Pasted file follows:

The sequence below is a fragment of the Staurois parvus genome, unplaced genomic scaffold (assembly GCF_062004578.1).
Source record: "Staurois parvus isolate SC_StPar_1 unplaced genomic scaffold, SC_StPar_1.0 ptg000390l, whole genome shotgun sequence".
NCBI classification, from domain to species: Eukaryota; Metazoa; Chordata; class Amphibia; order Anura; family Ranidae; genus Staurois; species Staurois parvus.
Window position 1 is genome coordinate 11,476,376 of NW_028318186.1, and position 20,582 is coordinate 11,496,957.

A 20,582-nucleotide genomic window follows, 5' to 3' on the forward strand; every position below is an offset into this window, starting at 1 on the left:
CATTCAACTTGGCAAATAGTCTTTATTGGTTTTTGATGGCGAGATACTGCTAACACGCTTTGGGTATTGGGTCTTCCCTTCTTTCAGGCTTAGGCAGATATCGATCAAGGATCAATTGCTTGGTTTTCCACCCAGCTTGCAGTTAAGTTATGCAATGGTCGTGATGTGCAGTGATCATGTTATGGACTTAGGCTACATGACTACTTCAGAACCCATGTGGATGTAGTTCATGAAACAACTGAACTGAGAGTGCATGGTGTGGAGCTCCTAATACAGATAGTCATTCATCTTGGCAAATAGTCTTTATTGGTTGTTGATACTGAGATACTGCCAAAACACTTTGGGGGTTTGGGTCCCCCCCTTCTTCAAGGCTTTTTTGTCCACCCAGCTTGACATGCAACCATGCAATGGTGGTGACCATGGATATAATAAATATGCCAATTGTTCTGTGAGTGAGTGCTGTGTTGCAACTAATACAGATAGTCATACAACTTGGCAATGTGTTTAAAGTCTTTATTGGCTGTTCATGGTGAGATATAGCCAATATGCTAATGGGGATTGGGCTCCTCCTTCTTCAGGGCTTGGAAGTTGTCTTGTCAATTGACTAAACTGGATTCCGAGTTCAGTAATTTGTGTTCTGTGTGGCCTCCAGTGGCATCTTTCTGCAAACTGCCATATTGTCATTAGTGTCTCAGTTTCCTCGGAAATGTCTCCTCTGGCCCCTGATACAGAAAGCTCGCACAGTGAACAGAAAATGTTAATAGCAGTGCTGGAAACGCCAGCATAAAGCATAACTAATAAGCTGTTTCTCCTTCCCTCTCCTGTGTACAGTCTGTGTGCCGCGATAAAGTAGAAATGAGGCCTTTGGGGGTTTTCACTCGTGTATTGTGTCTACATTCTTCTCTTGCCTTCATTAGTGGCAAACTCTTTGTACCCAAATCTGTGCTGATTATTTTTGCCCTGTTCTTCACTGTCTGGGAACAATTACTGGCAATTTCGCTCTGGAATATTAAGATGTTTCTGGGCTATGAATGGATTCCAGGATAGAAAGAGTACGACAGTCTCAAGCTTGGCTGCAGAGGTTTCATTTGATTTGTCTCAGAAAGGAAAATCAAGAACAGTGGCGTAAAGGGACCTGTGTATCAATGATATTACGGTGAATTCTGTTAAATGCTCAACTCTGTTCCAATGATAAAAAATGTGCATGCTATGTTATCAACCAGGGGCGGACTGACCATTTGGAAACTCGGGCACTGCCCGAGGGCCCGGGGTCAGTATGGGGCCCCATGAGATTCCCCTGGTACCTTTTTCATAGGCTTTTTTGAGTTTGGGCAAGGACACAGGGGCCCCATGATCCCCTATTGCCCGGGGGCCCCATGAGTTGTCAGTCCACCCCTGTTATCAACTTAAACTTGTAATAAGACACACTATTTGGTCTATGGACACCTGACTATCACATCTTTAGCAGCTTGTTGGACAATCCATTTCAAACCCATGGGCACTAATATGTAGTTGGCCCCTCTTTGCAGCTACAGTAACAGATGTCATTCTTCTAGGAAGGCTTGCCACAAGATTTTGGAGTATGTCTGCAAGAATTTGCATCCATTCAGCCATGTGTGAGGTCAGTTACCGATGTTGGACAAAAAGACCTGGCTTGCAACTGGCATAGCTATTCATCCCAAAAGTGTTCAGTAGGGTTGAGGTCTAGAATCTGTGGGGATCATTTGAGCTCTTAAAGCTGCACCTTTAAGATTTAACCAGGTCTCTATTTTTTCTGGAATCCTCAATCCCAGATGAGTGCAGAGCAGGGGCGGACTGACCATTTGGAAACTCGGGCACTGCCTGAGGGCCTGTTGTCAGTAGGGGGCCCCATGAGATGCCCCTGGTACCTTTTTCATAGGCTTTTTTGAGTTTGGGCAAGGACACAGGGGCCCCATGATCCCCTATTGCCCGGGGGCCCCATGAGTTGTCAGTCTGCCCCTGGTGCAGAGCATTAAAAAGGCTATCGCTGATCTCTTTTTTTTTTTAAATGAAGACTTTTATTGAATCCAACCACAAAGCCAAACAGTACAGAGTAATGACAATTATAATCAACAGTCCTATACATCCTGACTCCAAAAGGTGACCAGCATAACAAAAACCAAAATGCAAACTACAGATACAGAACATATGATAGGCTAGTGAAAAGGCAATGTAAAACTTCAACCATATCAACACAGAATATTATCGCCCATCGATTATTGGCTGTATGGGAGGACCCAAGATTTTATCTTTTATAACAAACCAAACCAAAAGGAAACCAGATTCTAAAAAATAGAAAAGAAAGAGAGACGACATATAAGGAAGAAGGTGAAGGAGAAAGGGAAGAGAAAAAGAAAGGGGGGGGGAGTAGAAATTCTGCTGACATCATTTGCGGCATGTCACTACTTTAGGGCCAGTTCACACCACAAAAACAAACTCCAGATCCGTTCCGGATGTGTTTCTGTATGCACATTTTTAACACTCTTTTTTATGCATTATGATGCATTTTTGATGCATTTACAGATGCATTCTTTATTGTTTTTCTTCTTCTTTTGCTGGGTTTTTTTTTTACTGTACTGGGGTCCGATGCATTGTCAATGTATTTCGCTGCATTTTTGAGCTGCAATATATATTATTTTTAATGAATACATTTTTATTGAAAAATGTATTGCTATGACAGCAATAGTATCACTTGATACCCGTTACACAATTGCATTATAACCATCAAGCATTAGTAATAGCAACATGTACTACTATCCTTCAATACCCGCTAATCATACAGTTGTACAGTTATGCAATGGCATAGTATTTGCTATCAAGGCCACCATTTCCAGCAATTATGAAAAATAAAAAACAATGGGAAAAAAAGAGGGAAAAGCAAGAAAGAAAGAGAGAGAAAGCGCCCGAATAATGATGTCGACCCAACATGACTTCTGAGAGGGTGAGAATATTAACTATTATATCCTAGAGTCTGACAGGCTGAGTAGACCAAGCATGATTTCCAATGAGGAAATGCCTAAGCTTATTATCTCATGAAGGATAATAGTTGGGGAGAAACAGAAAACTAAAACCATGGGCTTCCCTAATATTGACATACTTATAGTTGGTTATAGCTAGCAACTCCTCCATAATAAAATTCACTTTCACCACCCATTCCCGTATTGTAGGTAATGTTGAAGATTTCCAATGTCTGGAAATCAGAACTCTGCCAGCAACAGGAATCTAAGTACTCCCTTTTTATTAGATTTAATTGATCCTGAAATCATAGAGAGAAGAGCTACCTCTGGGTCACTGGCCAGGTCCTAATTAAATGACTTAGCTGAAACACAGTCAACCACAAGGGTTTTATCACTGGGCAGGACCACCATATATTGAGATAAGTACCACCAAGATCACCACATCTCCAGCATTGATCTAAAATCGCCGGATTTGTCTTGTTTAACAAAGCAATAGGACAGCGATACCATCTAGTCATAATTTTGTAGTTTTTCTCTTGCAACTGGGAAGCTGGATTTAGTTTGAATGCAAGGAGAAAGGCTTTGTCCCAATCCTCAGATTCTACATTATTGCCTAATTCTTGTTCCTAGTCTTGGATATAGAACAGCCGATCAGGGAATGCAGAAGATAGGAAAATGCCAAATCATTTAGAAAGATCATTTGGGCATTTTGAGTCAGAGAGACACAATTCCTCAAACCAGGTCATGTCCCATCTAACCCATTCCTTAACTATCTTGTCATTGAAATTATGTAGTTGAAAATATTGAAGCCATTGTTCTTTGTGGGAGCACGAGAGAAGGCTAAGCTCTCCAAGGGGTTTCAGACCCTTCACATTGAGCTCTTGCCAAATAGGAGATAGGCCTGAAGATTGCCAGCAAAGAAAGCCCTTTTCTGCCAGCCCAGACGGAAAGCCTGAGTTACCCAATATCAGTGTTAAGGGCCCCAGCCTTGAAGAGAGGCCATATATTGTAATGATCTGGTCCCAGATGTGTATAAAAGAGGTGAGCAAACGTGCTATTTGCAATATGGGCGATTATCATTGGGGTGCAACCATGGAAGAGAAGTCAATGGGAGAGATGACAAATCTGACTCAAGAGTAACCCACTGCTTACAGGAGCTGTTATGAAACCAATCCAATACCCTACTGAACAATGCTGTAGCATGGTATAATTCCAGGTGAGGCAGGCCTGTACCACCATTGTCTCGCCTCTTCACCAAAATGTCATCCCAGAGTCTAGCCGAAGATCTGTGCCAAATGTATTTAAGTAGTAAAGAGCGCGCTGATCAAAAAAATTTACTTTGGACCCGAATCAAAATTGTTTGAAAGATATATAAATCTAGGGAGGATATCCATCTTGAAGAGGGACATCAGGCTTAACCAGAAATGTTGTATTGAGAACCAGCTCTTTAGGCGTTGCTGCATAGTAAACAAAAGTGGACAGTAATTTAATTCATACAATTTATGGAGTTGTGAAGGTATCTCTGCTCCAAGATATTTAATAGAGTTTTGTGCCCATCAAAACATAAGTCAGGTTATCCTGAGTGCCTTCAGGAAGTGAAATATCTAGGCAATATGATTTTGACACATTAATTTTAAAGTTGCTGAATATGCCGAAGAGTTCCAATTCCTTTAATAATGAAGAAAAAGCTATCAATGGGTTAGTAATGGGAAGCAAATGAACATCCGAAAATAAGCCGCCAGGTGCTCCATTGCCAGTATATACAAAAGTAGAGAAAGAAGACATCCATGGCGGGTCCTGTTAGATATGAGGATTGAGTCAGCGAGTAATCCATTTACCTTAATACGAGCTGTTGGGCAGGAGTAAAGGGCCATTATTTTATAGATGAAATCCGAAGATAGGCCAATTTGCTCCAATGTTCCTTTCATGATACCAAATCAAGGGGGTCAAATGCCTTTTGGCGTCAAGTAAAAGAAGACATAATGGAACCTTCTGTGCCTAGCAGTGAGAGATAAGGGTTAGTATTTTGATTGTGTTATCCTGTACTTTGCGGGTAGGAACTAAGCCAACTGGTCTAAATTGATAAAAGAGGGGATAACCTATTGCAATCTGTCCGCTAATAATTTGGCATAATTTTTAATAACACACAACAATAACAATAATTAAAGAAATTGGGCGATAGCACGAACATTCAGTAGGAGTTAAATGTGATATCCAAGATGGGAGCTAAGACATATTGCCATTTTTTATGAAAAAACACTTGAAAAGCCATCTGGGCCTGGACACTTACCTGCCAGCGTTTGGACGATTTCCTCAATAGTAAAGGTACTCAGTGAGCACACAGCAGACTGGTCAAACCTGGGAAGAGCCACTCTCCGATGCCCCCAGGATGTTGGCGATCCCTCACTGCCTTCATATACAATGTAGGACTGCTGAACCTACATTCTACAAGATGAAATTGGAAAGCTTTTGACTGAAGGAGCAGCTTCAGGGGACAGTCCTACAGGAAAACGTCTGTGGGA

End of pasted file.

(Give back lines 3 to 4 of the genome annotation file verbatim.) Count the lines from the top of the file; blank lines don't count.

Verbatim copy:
NCBI classification, from domain to species: Eukaryota; Metazoa; Chordata; class Amphibia; order Anura; family Ranidae; genus Staurois; species Staurois parvus.
Window position 1 is genome coordinate 11,476,376 of NW_028318186.1, and position 20,582 is coordinate 11,496,957.